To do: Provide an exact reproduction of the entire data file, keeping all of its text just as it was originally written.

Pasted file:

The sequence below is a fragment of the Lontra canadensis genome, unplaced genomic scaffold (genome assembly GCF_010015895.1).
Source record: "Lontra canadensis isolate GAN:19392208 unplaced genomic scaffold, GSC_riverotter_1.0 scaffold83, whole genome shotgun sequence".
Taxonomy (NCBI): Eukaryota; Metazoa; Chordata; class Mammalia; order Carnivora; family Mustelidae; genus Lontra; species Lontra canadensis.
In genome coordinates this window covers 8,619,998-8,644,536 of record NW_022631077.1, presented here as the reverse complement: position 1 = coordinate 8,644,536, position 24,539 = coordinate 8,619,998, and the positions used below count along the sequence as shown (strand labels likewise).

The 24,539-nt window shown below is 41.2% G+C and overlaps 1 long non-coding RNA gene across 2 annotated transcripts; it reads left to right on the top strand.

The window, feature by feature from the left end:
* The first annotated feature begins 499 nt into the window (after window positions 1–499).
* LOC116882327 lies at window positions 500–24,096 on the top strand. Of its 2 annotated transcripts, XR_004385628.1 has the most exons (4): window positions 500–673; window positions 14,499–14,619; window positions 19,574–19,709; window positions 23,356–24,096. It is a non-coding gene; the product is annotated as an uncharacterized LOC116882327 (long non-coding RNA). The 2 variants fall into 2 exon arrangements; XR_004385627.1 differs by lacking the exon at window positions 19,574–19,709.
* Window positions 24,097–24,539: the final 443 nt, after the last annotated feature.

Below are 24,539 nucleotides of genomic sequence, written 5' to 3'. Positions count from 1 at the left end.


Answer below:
The sequence below is a fragment of the Lontra canadensis genome, unplaced genomic scaffold (genome assembly GCF_010015895.1).
Source record: "Lontra canadensis isolate GAN:19392208 unplaced genomic scaffold, GSC_riverotter_1.0 scaffold83, whole genome shotgun sequence".
Taxonomy (NCBI): Eukaryota; Metazoa; Chordata; class Mammalia; order Carnivora; family Mustelidae; genus Lontra; species Lontra canadensis.
In genome coordinates this window covers 8,619,998-8,644,536 of record NW_022631077.1, presented here as the reverse complement: position 1 = coordinate 8,644,536, position 24,539 = coordinate 8,619,998, and the positions used below count along the sequence as shown (strand labels likewise).

The 24,539-nt window shown below is 41.2% G+C and overlaps 1 long non-coding RNA gene across 2 annotated transcripts; it reads left to right on the top strand.

The window, feature by feature from the left end:
* The first annotated feature begins 499 nt into the window (after window positions 1–499).
* LOC116882327 lies at window positions 500–24,096 on the top strand. Of its 2 annotated transcripts, XR_004385628.1 has the most exons (4): window positions 500–673; window positions 14,499–14,619; window positions 19,574–19,709; window positions 23,356–24,096. It is a non-coding gene; the product is annotated as an uncharacterized LOC116882327 (long non-coding RNA). The 2 variants fall into 2 exon arrangements; XR_004385627.1 differs by lacking the exon at window positions 19,574–19,709.
* Window positions 24,097–24,539: the final 443 nt, after the last annotated feature.

Below are 24,539 nucleotides of genomic sequence, written 5' to 3'. Positions count from 1 at the left end.